Word learning is ‘smart’: evidence that conceptual information affects preschoolers' extension of novel words

@article{Booth2002WordLI,
  title={Word learning is ‘smart’: evidence that conceptual information affects preschoolers' extension of novel words},
  author={Amy E Booth and Sandra R. Waxman},
  journal={Cognition},
  year={2002},
  volume={84},
  pages={B11-B22}
}

Figures from this paper

Word Learning in the Developing Brain: ERP Dynamics of Learning Word-Object Associations
This dissertation investigated electrophysiological measures of individual differences in toddlers’ ability to learn novel object labels and process familiar object words and their referents. The
How words can and cannot be learned by observation
TLDR
These findings challenge current models of cross-situational learning which assert that multiple meaning hypotheses are stored and cross-tabulated via statistical procedures and appear to use a one-trial “fast-mapping” procedure, even under conditions of referential uncertainty.
Two Insights about Naming in the Preschool Child
Psychological models often assume that young children learn words and concepts by means of associative learning mechanisms, without the need to posit any innate predispositions. For example, Smith,
What you learn is what you see: using eye movements to study infant cross-situational word learning.
TLDR
The research used an eye tracker to record the moment-by-moment eye movement data of 14-month-old babies to infer underlying real-time processes in statistical word learning, suggesting that an associative learning mechanism with selective attention can provide a cognitively plausible model of cross-situational statistical learning.
The Emergence of Words: Attentional Learning in Form and Meaning
TLDR
An associative exemplar-based model is presented that accounts for the improvement at word learning without a change in mechanism, and explains these improvements in terms of increased attention to relevant aspects of form and meaning, which reduces memory interference.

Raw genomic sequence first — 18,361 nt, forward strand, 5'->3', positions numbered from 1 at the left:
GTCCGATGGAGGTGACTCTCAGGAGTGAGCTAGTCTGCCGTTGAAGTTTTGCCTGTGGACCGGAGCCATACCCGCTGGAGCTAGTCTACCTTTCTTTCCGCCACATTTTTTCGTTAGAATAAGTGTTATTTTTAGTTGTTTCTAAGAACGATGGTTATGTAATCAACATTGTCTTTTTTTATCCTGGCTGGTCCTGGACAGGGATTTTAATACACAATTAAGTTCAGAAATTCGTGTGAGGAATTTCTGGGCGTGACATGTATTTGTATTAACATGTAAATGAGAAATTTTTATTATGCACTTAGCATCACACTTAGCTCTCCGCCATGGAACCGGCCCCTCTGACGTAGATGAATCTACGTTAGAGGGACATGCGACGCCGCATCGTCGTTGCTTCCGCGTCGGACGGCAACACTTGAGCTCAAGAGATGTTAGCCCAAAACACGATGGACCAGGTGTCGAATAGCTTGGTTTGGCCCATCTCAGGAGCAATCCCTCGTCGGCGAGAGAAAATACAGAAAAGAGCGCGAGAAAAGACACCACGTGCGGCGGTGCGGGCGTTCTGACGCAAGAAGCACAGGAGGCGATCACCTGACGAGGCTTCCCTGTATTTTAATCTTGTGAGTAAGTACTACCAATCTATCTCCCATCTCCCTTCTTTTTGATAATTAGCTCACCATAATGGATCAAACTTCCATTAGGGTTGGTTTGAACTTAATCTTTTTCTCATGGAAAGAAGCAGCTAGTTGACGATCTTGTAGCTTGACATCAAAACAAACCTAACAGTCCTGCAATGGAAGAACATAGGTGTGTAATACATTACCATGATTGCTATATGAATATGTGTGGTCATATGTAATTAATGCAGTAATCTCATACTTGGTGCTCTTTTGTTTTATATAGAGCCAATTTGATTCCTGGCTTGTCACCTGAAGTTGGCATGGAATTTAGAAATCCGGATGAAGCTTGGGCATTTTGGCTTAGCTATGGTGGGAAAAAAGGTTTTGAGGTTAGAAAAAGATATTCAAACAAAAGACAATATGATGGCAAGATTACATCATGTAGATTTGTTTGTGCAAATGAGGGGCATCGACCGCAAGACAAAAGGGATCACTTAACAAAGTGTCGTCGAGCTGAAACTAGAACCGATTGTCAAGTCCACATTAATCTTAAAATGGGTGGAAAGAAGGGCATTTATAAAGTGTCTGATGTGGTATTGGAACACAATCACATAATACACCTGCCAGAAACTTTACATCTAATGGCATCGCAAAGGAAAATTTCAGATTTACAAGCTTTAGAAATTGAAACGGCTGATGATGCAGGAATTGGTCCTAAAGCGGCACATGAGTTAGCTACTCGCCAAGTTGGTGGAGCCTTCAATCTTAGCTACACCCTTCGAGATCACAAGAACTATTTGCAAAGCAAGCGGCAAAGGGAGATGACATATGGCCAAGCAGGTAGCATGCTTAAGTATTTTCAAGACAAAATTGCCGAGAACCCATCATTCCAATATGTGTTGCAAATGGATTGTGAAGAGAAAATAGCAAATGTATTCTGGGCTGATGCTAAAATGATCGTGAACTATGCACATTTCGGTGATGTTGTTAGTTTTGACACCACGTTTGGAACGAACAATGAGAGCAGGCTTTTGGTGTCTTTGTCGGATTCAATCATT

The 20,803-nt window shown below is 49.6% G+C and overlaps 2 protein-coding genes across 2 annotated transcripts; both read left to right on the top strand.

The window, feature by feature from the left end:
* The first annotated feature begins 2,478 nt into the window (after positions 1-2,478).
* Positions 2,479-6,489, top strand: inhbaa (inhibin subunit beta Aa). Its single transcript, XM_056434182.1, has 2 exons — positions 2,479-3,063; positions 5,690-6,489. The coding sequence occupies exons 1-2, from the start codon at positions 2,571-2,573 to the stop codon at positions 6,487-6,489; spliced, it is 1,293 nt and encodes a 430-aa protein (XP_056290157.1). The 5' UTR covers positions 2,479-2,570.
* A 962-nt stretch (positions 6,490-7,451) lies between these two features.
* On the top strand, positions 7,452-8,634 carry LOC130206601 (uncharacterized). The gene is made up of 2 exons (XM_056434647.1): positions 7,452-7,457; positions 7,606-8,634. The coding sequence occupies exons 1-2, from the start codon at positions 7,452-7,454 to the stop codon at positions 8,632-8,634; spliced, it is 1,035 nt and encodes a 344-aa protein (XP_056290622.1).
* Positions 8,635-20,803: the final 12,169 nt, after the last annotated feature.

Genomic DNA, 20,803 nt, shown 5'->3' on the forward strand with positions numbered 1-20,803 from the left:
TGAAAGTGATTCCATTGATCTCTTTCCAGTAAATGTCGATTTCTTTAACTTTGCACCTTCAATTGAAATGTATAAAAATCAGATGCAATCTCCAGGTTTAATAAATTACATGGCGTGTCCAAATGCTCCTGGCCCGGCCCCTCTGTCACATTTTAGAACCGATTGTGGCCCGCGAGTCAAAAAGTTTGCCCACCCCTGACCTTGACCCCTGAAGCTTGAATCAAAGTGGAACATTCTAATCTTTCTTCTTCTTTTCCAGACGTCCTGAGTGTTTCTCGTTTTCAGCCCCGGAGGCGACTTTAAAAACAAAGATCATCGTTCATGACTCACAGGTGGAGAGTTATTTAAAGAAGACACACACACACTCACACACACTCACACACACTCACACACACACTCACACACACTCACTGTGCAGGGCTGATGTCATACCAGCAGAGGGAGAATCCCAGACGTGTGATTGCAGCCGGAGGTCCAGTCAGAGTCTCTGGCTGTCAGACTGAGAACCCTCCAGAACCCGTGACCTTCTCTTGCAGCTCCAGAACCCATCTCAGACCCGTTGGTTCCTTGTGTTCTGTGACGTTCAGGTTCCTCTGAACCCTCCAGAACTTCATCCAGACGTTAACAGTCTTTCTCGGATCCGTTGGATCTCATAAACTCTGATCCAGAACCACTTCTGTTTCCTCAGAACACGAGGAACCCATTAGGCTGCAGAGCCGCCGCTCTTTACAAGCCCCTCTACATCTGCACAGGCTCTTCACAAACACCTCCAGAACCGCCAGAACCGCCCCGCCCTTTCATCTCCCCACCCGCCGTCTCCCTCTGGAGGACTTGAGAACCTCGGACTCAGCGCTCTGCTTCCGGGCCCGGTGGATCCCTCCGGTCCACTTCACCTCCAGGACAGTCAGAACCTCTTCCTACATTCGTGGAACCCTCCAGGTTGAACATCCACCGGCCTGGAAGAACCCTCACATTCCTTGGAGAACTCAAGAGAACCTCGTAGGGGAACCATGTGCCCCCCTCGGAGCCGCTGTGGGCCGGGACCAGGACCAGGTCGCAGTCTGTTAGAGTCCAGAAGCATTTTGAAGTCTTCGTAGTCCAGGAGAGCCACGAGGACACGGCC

The Influence of Visual, Auditory, and Linguistic Cues on Children’s Novel Verb Generalization
An influential theory proposes that children learn words by initially relying on perceptual cues to identify referents, only later recruiting social or linguistic cues to acquire new words (Golinkoff
Visual mental representations supporting object drawing: How naming a novel object with a novel count noun impacts on young children's object drawing
Object drawing can be supported by a number of cognitive resources, each making available visual information about the object being drawn. These resources include perceptual input, short-term visual
Bringing theories of word learning in line with the evidence
...
...

References

SHOWING 1-10 OF 45 REFERENCES
Naming in young children: a dumb attentional mechanism?
Early word meanings: perceptually or functionally based?
TLDR
The present experiments addressed the issue of whether early word meaning is based on perceptual or functional features by presenting young children with novel objects in which perceptual and functional features varied independently.
The place of perception in children's concepts ☆
Reuniting perception and conception
...
...